Imagine living in a country for 23 years, from childhood to adulthood, without access to the benefits that other citizens take for granted. You can’t apply for a car loan, easily access any type of financial aid for school, or even travel outside of the U.S. without fear of being deported to the country in which you were born.
These challenges have plagued Alexís Villalpando-Padilla, a 27-year-old freshman at JCCC, for most of his life. In this article, Villalpando shares his experiences as a person in DACA – or, Deferred Action for Childhood Arrivals – program.
“I was 4-years-old when I moved here from Jalpa, Zacatecas, Mexico.” He said, “In 2008, when Obama was elected, my parents decided to [en]roll me into the program so I can get more of a legal status, rather than living in hiding.”
Deferred Action for Childhood Arrivals (DACA) protects eligible immigrants who were brought to the United States as children from deportation according to a University of California Berkeley legal assistance page.
Villalpando’s immigrant status complicates other aspects of his life, as well.
“I’m not able to go back to Mexico. If I did want to go back, I would have to put in a request to leave. Then, I would have to get permission to leave, or else I’m permanently stuck in Mexico. Every two years I have to renew my status, and that’s around 800 dollars every year, just to renew it. Also, I have to renew my driver’s license and retake the test every two years.”
Despite its limitations, there are benefits to gaining DACA status.
Padilla says, “It has been an improvement rather than trying to live in hiding, and I can actually apply for jobs without having to do anything under the table.”
Still, negative stereotypes continue to impact his ability to buy a car.
“Every time I go to a dealership and I show them my work VISA, they don’t even give it a shot or try to give me something. Car dealership employees have actually asked me before, ‘Are you going to Mexico in the next three days?” Padilla continues, “Everything is perfectly fine until they get to know my status. So when it is time to finance a car, 4-plus hours, all with no luck.”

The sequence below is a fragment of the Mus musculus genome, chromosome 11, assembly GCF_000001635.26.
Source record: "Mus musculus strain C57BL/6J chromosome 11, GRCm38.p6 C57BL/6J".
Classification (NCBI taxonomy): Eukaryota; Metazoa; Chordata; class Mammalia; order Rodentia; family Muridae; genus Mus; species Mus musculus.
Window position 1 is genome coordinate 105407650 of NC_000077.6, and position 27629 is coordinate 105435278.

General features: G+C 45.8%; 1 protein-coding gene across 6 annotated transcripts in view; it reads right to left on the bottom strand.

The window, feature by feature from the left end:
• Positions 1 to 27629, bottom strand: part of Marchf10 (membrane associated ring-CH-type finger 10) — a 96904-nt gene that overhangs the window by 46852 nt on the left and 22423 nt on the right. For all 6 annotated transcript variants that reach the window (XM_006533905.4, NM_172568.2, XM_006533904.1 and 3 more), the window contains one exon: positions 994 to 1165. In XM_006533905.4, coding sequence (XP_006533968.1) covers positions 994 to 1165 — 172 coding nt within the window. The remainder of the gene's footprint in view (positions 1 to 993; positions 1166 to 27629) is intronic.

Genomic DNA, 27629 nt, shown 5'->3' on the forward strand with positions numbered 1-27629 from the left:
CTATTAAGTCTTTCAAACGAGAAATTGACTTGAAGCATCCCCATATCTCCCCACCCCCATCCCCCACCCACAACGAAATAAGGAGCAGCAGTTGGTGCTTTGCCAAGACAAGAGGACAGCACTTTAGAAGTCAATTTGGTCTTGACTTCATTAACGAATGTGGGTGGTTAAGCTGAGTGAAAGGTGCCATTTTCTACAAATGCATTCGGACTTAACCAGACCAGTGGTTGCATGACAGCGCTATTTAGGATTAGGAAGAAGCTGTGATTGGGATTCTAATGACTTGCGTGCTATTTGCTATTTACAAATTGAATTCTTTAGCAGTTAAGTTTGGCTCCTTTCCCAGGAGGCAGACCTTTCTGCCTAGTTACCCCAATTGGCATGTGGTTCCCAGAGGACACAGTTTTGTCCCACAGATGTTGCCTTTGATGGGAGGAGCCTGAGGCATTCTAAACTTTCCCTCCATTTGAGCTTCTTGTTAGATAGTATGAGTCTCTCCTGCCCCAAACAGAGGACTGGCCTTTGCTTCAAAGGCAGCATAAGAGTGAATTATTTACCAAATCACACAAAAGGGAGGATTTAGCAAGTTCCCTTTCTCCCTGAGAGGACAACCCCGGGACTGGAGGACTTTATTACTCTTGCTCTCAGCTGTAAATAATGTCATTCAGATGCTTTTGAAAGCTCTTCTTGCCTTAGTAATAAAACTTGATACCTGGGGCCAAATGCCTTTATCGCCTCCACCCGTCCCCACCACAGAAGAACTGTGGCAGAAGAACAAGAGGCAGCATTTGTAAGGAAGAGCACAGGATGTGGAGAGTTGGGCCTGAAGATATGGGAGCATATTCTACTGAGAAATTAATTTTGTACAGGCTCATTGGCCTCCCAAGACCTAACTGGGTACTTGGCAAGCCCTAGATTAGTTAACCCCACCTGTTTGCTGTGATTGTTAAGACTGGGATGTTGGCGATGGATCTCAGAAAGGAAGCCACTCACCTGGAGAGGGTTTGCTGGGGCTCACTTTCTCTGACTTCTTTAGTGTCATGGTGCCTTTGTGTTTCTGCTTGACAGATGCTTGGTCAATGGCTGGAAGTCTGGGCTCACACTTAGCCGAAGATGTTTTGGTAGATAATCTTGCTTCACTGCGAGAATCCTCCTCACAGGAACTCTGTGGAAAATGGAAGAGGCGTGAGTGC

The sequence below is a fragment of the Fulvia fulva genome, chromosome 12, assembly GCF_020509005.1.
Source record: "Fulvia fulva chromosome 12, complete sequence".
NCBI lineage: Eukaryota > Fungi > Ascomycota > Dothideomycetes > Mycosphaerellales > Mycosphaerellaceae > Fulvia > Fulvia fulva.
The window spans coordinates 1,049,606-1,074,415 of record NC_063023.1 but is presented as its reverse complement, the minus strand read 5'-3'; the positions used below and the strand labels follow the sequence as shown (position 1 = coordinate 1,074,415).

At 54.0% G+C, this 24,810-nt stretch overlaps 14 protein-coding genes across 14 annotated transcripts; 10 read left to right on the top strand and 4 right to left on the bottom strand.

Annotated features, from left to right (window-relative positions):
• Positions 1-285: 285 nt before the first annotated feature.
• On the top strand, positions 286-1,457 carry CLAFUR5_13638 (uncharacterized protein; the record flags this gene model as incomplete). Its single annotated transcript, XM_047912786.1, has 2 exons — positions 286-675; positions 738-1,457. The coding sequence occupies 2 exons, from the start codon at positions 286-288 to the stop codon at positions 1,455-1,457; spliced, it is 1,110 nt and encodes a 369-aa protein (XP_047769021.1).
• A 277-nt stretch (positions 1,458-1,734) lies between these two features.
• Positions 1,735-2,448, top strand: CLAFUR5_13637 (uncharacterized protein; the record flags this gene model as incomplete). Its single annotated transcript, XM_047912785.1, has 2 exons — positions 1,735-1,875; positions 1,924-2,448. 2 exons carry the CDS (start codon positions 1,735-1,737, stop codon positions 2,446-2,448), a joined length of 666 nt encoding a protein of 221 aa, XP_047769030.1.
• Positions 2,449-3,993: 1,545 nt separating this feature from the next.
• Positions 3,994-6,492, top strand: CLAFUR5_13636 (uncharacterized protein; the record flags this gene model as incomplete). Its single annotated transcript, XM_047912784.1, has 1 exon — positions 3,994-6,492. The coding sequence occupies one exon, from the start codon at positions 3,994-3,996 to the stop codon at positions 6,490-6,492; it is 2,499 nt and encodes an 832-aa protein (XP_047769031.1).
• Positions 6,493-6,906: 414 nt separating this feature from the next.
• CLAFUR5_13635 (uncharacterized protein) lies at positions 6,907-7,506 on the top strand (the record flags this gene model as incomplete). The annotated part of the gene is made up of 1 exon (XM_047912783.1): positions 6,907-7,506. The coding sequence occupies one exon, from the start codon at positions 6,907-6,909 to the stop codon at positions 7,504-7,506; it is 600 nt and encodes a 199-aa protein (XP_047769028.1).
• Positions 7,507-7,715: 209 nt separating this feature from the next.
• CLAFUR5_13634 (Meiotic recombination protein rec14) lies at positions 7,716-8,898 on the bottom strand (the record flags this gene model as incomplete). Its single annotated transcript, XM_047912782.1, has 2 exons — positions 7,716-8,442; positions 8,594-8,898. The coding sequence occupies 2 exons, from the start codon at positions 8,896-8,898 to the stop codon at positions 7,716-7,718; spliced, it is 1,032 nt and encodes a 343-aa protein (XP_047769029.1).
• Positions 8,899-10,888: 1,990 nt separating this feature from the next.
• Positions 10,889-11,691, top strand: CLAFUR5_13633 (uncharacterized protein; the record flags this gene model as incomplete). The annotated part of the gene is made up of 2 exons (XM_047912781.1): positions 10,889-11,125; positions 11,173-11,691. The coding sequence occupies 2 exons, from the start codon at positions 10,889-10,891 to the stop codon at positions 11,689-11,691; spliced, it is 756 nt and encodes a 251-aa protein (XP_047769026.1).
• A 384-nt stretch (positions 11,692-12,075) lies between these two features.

Changes in political opinion regarding DACA in the past six years have also impacted Padilla.
“I did pay more attention when Trump was in office, mainly because he was trying to get rid of DACA for the longest time,” Padilla said. “I wasn’t 100% scared myself since I had the protection of that status, but I was definitely scared he was going to take it away, then go through with that [deportation]. But, I was also afraid for my family. If they would do it to me, they would also definitely do it to my family, as well, and yeah, I was completely afraid”
Completing the paperwork for financial aid for school is also a struggle, but Villalpando maintains a positive mindset about it all.
“I don’t currently have any financial aid. But, for next semester, hopefully, I’ll be able to complete those things for financial aid.”
According to NBC News, 2.76 million immigrants from South and Central America have immigrated to the U.S since Jan. 2022. Nearly 130,000 are young children who will eventually enter the DACA program.
In closing, Villalpando offered advice for recent, young immigrants to the U.S.
“Don’t let fear consume you, and look for what options you have to actually reach that status, to reach full citizenship,” he said. “See if you can get any type of schooling, and don’t get stuck into a kitchen field that can sink you into a hole. Look for better options, rather than mainly being a common worker.”
Eliana Klathis, features editor